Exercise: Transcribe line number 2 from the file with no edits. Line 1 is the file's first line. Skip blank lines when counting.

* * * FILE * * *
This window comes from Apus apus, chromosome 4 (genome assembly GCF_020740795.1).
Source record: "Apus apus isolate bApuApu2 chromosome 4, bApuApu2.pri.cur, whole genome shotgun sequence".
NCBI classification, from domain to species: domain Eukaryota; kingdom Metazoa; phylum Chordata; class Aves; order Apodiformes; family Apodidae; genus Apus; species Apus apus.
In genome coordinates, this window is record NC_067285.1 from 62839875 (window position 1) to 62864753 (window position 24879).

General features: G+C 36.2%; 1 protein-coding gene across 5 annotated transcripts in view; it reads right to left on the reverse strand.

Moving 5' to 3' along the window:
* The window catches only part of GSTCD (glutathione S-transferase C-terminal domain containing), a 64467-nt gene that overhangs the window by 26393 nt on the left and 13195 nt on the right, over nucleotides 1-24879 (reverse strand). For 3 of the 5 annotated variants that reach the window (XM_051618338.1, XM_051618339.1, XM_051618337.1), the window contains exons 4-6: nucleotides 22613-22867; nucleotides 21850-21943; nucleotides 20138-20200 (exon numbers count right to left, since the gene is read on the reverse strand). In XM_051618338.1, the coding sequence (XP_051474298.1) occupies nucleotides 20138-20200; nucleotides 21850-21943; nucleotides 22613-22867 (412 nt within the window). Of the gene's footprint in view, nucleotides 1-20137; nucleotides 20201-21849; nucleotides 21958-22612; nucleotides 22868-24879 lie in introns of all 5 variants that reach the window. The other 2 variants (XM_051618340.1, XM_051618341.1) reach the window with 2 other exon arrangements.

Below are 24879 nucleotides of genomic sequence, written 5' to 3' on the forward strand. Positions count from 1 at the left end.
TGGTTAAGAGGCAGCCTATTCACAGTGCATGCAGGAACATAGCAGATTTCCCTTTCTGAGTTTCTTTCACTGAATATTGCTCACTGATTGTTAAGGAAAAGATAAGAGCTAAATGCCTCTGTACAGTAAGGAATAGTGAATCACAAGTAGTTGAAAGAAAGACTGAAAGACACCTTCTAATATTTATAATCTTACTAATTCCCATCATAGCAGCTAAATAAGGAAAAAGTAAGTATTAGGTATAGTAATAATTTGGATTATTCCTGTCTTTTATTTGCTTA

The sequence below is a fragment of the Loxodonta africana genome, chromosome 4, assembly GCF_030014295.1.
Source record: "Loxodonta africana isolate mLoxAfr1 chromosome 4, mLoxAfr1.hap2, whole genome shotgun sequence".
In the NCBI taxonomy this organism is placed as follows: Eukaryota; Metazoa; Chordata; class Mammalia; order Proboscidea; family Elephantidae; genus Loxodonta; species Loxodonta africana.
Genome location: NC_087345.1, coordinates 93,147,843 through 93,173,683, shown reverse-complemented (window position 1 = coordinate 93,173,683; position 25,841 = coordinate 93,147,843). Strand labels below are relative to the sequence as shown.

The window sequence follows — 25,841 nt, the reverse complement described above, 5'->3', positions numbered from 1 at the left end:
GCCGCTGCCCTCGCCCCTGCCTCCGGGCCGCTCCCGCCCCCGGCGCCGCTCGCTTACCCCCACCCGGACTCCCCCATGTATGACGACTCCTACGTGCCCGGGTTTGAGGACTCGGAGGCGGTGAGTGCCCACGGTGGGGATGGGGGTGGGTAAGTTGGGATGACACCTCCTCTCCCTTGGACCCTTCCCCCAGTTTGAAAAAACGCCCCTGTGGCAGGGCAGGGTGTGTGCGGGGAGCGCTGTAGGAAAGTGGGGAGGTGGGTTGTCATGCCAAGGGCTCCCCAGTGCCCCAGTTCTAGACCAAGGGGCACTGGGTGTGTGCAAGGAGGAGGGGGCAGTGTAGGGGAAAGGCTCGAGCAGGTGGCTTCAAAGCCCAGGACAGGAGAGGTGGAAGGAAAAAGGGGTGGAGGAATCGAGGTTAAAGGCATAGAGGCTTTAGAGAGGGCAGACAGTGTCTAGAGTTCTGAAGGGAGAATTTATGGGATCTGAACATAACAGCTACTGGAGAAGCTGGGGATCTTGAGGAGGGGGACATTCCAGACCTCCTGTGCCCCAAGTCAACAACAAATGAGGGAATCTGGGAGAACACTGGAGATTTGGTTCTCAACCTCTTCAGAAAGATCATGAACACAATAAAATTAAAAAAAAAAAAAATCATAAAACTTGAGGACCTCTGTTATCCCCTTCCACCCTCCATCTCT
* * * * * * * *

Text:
Source record: "Apus apus isolate bApuApu2 chromosome 4, bApuApu2.pri.cur, whole genome shotgun sequence".